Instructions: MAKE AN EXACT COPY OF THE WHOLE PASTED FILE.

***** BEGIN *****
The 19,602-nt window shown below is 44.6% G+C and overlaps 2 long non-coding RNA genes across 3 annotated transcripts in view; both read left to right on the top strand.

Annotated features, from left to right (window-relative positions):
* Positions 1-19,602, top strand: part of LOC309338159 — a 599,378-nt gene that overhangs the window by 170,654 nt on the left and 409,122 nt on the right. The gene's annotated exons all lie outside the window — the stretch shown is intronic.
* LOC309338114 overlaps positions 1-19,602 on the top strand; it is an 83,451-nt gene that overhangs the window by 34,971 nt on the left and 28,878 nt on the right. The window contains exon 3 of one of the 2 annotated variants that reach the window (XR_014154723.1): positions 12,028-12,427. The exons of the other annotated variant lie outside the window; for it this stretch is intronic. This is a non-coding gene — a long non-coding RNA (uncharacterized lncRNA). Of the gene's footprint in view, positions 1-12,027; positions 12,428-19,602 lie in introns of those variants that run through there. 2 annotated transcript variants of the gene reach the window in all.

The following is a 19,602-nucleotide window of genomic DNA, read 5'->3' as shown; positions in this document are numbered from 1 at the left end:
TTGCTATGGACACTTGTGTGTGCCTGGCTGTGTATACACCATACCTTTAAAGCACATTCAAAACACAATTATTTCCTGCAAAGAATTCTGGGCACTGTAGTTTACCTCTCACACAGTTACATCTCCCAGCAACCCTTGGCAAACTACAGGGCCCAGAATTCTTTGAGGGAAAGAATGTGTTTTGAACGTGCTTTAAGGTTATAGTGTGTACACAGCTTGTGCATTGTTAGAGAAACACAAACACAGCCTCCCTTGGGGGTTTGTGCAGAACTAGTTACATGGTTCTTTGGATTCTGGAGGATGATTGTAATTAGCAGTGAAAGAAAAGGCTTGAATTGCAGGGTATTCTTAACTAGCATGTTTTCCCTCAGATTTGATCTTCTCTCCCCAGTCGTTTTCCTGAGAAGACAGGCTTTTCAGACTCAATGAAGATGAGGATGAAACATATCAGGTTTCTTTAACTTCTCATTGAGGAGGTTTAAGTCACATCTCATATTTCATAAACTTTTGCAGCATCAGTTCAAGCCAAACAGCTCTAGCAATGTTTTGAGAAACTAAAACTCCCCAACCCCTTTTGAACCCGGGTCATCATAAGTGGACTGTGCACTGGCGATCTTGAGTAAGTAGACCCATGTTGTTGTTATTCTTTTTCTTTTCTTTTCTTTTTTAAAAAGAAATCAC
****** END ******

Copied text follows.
The 19,602-nt window shown below is 44.6% G+C and overlaps 2 long non-coding RNA genes across 3 annotated transcripts in view; both read left to right on the top strand.

Annotated features, from left to right (window-relative positions):
* Positions 1-19,602, top strand: part of LOC309338159 — a 599,378-nt gene that overhangs the window by 170,654 nt on the left and 409,122 nt on the right. The gene's annotated exons all lie outside the window — the stretch shown is intronic.
* LOC309338114 overlaps positions 1-19,602 on the top strand; it is an 83,451-nt gene that overhangs the window by 34,971 nt on the left and 28,878 nt on the right. The window contains exon 3 of one of the 2 annotated variants that reach the window (XR_014154723.1): positions 12,028-12,427. The exons of the other annotated variant lie outside the window; for it this stretch is intronic. This is a non-coding gene — a long non-coding RNA (uncharacterized lncRNA). Of the gene's footprint in view, positions 1-12,027; positions 12,428-19,602 lie in introns of those variants that run through there. 2 annotated transcript variants of the gene reach the window in all.

The following is a 19,602-nucleotide window of genomic DNA, read 5'->3' as shown; positions in this document are numbered from 1 at the left end:
TTGCTATGGACACTTGTGTGTGCCTGGCTGTGTATACACCATACCTTTAAAGCACATTCAAAACACAATTATTTCCTGCAAAGAATTCTGGGCACTGTAGTTTACCTCTCACACAGTTACATCTCCCAGCAACCCTTGGCAAACTACAGGGCCCAGAATTCTTTGAGGGAAAGAATGTGTTTTGAACGTGCTTTAAGGTTATAGTGTGTACACAGCTTGTGCATTGTTAGAGAAACACAAACACAGCCTCCCTTGGGGGTTTGTGCAGAACTAGTTACATGGTTCTTTGGATTCTGGAGGATGATTGTAATTAGCAGTGAAAGAAAAGGCTTGAATTGCAGGGTATTCTTAACTAGCATGTTTTCCCTCAGATTTGATCTTCTCTCCCCAGTCGTTTTCCTGAGAAGACAGGCTTTTCAGACTCAATGAAGATGAGGATGAAACATATCAGGTTTCTTTAACTTCTCATTGAGGAGGTTTAAGTCACATCTCATATTTCATAAACTTTTGCAGCATCAGTTCAAGCCAAACAGCTCTAGCAATGTTTTGAGAAACTAAAACTCCCCAACCCCTTTTGAACCCGGGTCATCATAAGTGGACTGTGCACTGGCGATCTTGAGTAAGTAGACCCATGTTGTTGTTATTCTTTTTCTTTTCTTTTCTTTTTTAAAAAGAAATCAC